The contractor under fire for the botched rollout of Maryland's troubled online health exchange for uninsured people was also hired during a closed-door meeting to develop a similar marketplace for Maryland's small businesses — work that exchange officials acknowledge has halted.
The news has further dismayed those who want to sell or buy insurance on the exchange website. It also has given fuel to critics of the procurement process and exchange launch, both outside of state government and among some top state officials.
"I think we're on the third delay, and if they've stopped working on it, this may not be the last delay," said Jessica Cooper, state director of the National Federation of Independent Businesses in Maryland. "Technical problems have been widely discussed, but small businesses just want them to fix it. Delays make it extremely difficult to plan and prepare."
In September 2012, the exchange board awarded Noridian Healthcare Solutions the $19 million contract extension through a "task order" to develop the small business exchange website, known as SHOP. Delays will total 15 months, with a launch date planned for next January.
Officials say they need to concentrate on enrolling individuals before the March 31 deadline under the federal Affordable Care Act. Then they need time to decide whether to fix or ditch the software used by Noridian and blamed for thousands of lost and stalled applications and inaccurate subsidy estimates.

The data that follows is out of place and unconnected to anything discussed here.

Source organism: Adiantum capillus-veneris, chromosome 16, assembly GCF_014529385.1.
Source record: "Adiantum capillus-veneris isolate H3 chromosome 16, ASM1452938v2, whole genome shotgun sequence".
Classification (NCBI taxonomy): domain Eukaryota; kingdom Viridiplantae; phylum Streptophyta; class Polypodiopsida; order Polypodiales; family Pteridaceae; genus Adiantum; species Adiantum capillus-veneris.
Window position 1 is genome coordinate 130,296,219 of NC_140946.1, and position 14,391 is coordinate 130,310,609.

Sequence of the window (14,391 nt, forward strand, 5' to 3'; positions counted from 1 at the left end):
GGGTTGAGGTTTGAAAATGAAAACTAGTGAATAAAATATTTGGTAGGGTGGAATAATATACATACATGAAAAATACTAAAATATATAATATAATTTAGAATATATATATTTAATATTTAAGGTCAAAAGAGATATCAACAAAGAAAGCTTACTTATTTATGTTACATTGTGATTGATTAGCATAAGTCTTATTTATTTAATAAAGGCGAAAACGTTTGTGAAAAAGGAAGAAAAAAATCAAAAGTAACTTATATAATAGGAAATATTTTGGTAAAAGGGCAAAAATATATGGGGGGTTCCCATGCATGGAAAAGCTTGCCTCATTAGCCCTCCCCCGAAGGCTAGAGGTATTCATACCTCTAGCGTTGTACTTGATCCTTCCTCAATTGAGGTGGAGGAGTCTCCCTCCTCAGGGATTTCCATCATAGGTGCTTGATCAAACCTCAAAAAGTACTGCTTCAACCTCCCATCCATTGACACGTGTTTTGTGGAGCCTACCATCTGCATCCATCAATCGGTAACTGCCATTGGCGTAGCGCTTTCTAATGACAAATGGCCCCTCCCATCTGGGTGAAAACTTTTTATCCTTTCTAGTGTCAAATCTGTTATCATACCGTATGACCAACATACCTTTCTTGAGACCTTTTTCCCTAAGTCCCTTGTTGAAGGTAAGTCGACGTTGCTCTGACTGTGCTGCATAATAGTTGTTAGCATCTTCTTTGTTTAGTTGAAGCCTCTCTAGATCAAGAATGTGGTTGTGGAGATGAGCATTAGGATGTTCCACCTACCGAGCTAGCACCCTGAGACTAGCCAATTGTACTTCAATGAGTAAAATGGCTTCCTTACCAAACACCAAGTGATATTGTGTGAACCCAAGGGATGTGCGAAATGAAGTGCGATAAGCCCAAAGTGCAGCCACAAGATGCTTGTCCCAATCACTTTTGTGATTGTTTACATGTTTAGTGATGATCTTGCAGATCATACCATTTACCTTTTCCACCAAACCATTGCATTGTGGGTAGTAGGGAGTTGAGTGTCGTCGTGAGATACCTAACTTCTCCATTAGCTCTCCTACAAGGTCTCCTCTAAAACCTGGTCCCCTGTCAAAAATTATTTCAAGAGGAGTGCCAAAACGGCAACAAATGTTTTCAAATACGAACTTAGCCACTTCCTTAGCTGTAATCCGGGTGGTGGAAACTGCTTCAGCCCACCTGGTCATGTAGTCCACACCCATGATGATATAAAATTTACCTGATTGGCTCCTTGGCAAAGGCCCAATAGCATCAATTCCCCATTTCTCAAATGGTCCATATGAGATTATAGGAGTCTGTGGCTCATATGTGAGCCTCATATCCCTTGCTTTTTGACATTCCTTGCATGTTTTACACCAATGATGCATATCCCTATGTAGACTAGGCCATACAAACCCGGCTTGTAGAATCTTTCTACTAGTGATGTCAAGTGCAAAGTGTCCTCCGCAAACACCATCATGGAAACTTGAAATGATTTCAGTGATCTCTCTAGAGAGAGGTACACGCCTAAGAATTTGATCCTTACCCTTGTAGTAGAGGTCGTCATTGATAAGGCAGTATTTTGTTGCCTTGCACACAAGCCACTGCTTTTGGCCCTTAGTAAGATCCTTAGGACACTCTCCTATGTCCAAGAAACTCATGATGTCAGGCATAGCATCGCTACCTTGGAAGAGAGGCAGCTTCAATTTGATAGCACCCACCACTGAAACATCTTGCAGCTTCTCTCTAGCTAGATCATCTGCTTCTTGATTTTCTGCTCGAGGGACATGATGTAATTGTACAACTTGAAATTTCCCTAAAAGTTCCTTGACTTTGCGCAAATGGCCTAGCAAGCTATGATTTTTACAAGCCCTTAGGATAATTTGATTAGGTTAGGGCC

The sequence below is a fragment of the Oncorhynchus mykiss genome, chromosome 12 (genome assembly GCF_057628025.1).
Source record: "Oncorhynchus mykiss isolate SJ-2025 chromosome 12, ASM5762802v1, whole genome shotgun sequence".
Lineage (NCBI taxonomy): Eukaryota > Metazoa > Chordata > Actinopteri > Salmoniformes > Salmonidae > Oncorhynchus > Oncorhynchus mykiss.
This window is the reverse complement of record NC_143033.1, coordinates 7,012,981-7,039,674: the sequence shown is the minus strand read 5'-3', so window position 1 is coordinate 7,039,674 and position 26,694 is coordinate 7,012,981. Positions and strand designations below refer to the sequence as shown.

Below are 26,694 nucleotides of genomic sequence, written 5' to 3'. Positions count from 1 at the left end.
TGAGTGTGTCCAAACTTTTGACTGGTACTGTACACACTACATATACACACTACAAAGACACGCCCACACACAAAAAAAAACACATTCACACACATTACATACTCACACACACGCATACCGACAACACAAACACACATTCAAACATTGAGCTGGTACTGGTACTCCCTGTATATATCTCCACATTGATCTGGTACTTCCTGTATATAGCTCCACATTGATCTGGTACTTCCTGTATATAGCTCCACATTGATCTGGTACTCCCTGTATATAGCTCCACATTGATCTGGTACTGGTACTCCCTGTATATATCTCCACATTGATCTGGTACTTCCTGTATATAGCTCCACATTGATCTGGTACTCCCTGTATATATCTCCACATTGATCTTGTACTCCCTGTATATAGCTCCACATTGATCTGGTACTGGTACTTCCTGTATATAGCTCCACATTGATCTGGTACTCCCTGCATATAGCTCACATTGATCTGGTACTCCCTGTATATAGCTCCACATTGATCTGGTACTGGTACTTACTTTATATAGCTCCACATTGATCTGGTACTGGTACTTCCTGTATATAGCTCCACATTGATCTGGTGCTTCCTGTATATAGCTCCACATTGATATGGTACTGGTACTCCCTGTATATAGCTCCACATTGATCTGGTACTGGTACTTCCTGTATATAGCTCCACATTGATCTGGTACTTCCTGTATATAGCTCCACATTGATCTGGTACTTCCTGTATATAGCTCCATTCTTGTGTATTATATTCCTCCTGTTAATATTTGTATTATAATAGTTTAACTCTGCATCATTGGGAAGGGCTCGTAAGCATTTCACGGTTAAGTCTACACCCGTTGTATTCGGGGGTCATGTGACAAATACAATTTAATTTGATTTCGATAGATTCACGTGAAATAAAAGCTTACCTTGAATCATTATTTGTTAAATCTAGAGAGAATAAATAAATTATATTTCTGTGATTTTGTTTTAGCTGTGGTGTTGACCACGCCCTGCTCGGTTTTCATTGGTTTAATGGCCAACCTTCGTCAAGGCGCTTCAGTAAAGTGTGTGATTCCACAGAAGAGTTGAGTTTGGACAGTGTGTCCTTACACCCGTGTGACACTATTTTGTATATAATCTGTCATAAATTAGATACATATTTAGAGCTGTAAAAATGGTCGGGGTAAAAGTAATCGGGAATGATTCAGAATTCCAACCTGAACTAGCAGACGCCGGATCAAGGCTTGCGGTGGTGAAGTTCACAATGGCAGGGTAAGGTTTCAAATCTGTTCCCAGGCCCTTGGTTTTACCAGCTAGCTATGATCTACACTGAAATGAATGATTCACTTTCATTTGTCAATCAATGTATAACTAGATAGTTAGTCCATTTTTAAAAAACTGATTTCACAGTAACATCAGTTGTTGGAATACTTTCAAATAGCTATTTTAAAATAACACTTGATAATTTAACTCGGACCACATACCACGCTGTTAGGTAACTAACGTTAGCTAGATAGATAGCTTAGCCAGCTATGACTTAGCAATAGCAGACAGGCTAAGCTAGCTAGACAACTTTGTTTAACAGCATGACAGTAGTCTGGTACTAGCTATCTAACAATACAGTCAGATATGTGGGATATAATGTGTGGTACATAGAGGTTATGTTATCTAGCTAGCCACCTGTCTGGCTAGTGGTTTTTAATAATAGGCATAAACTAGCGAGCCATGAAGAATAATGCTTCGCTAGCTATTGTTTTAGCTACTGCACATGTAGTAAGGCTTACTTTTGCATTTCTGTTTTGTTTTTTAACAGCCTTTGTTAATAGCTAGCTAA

Work was stopped on the business site about three weeks ago, and Noridian has been paid about $8 million for its work on it, with the last payment in July, according to Dr. Joshua M. Sharfstein, state health secretary and chairman of the exchange board.
"Because of challenges with the website that has launched, we thought it both prudent and necessary to delay our plans for the SHOP website," Sharfstein said. "That's what we're doing."
Maryland is one of 14 states running its own exchange website — and one of the worst-performing. Sharfstein has said the exchange will consider options such as moving to the federal site or adopting another state's system and would evaluate whether to seek redress from Noridian. Officials at Noridian did not respond to a request for comment.
Sharfstein, however, won't be the only one probing exchange contracts. The legislature has begun hearings and Attorney General Douglas F. Gansler, a gubernatorial candidate, said in a public event last week that there were many problems with the exchange and his office would look into spending, which is expected to total $261 million by the end of 2015.